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or person to person.

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Here is my stretch:

This is the bird
perched on the black hat
that sat on the snowman
who saw the gold star
Shining in the night
And made a wish
For peace on earth 

For more writing inspiration share your stretches with us. We will be happy to post them.

Friday, December 19, 2014

Snowy Day Thoughts on Writing -- by Christy Mihaly

Oh, no, a big storm! What a mess! 

I have to shovel piles of heavy white stuff in order to get out of the house. I've got places I need to be. Important things to do! 

My back hurts. The cold wet seeps into my gloves, and my toes are freezing. Each shovelful seems heavier than the last. I’m hacking through a thick crust of ice, heaving dense mounds of icy snow.  

Oh, then there's shoveling the snowpack off my roof, before the roof collapses . . . .

Some days, the words are heavy and cold. It's endless drudgery.  

Some days it REALLY stinks.

Just after I’ve cleared the front walk, there comes the dreaded “SWOOSH,” and a roof-load of heavy snow lands, in a dense heap, right on top of my path.  Hooh boy.

Some days, everything I've written for hours is fit for nothing but the trash bin. Cut, hack, start over.

But . . . look, isn't that beautiful?

Some days, the sun glints off a fresh sugar coating. My trees snuggle under their fluffy blanket.

I hurry to don my snow gear, get out there, feel the fresh, crisp air on my cheeks. 

I want to make tracks!
Cheddar the dog does too!

I live for those days when the writing flows, the ideas come easily, and the joy of the process takes over. The path is clear!
By Daniel Case (Own work) [GFDL ( or CC-BY-SA-3.0 (], via Wikimedia Commons

There's special magic in each snowflake. 
Remember the excitement of a snow day, when school was cancelled? The compulsion to dive into a snowdrift, grab some friends, and make snow angels and snowmen? 

Some days the only thing to do is let go of work-work-work  (snow=need to shovel) and capture the old snow-day spirit (snow=YAY!).  

I'll cancel those appointments -- so sorry, snowed in! -- and settle in for a day of writing by the woodstove . . . after we play in the snow.

Sometimes, there's nothing to do but to dive right in . . .
. . . and feel the bite of snow on the tongue, and revel in the joys, discoveries, and fresh perspective, of a snowy day. 

Wednesday, December 17, 2014

6 Tips for Starting an Agent Seach by Leslie Colin Tribble

6 Tips for Starting an Agent Seach
Leslie Colin Tribble

Looking for an agent?  Me too! For the past year I’ve been haphazardly searching for an agent.  Finally, I realized I’m going about it the wrong way.  If your agent search has been less than stellar, like mine, read on.  Let’s make 2015 the year we sign with an agent.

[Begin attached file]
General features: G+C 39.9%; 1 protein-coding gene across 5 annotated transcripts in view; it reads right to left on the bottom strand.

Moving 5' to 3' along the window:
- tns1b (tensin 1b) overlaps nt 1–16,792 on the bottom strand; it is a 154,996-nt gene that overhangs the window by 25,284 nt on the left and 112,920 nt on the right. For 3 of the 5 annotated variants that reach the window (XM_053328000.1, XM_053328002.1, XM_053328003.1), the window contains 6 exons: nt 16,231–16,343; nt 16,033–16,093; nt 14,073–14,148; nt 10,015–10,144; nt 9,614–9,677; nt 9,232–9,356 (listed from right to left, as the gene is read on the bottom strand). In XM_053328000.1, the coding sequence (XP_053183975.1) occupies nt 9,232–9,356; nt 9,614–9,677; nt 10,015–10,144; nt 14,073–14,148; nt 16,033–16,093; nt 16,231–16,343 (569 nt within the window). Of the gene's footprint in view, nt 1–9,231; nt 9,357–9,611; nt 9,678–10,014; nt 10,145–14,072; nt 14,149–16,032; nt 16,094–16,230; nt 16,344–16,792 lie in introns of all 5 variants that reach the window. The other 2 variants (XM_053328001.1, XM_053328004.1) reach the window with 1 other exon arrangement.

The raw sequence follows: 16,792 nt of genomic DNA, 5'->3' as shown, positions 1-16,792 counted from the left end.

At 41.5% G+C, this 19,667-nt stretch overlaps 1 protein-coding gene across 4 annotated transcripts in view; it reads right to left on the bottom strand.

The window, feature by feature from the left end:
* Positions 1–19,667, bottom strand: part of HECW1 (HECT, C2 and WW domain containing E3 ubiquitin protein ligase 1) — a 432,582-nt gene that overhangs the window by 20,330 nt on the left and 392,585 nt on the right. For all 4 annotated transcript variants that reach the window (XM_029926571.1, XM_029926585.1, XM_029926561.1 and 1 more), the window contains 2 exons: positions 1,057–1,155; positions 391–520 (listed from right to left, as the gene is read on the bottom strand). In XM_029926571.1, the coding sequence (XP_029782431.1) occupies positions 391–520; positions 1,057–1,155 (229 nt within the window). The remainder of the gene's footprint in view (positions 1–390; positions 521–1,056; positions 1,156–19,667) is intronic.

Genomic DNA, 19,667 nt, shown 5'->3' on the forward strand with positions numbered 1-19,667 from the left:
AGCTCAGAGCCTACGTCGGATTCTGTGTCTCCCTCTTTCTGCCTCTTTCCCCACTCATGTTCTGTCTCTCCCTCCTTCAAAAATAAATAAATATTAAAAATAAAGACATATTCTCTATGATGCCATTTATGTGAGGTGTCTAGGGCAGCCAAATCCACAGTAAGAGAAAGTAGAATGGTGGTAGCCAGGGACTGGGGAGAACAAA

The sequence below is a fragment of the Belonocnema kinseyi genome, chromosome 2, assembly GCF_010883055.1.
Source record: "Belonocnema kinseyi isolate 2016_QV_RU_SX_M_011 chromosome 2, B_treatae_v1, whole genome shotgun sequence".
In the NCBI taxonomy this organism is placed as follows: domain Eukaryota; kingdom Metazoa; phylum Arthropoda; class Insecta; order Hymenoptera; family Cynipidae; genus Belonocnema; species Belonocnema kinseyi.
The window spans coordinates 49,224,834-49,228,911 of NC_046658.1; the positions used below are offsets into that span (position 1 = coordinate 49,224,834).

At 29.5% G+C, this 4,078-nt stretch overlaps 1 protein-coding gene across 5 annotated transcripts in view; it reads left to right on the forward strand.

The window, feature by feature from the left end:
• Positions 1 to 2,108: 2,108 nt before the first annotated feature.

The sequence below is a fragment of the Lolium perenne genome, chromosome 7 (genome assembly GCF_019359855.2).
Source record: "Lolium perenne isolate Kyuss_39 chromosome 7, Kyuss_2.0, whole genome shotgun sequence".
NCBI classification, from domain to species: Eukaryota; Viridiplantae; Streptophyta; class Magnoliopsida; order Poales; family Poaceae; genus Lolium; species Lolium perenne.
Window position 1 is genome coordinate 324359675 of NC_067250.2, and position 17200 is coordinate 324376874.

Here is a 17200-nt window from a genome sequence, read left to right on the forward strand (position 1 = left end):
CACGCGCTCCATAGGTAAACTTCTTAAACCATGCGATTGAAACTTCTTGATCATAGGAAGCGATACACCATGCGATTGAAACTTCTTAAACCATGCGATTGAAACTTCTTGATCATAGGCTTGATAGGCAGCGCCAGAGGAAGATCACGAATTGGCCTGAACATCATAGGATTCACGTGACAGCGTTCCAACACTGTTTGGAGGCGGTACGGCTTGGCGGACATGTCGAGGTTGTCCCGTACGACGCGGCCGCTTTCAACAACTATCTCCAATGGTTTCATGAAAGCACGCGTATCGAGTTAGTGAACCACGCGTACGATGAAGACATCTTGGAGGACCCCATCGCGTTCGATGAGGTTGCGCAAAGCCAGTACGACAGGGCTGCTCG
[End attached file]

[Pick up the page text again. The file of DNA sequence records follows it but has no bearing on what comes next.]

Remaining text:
1. Find an Author
What?  Find an author?  I want to find an agent!  Well, here’s the idea.  Find an author whose books you love and then research who their agent is.  Or, find an author who has a similar writing style and figure out the name of their agent.  You want to find an agent who loves your style of writing.  If you write sweet, quite stories, then don’t go looking for someone who only represents authors writing incredible books about mutant mushrooms wreaking mayhem on a community.  They’ll read your submission and say, “Oh nice, sweet, not for me." (Generally what most of my rejections say!)

2. Research
I know, research is only for those non-fiction folks, right?  Nope, we’re talking agent research here and that involves A LOT of reading.  Here are some great resources where you can find agent names and information about them.  Kathy Teman’s blog, Chuck Sambuchino at Writer’s Digest , Literary Rambles, Julie Hedlund's blog, SCBWI, Agent Query,  kidlit411, and Children's Writer's and Illustrator's Market.  There are several Facebook pages you can ask to join as well, such as Agent/Editor Discussion and Sub Six.  The information is out there, you just have to find it.  

3. Track Your Research
You're going to want to keep all that research somewhere,  Query Tracker can do that for you or you can create your own spreadsheet.  The tried and true old school pencil and paper works as well.  I prefer a spiral notebook.

4. Narrow Your List
Up until now I've been partial to the shotgun method of finding an agent.  As in, "Oh there's an agent's name, I'll find something to submit to them."  This is probably not the best approach. You want to find someone with whom you’ll enjoy working, someone who will take your career to heart, someone with whom you resonate. So read, read, read and keep narrowing that list. I have a lot of work to do!

4. Hedge Your Bets
4.     Once you get a list of names check for negative comments on Preditors and Editors or Query Tracker.  Look to see if the agent has sold any books in the past year.  How many new clients do they take on? If you can't find much about them in all your vast research, take it as a sign and cross them off your list.

5. Attend Conferences
Conferences are the best places to find an agent.  You get to meet the person, see what they’re really like.  They become more than their professional headshot on the webpage.  Talk with them at lunch or dinner or chat with them at the meet and greet.  Conferences also open doors to agents who are closed to unsolicited submissions.  Just remember these are real people and don’t be annoying.  They just might be a tad tired from traveling and speaking so don’t press them to visit with you into the wee hours of the morning. 

6. Persevere
Finding an agent can take time.  Lots of time.  If you’ve done your homework and whittled down your list to a few perfect agents, then keep trying to win them over.  However, if you’ve consistently grown in your writing but you're still receiving those heart-rending no thank yous, then think about expanding your list.  Remember this relationship is two way.  The agent needs to love you as much as you love them.  They want to love your work so much that a potential editor is wowed just by their enthusiasm for you. 

But remember that you don’t have to have an agent.  You can find editors and publishing houses on your own with some diligence and a fabulous piece of writing to wave at them.  An agent can make your life easier though, and take care of that waving and allow you to continue doing what you do best, which is writing.  If you’re determined to secure an agent, make sure you put in the effort to find your best match.  Then, when you do find your perfect agent, get back to work and write so they have more to sell.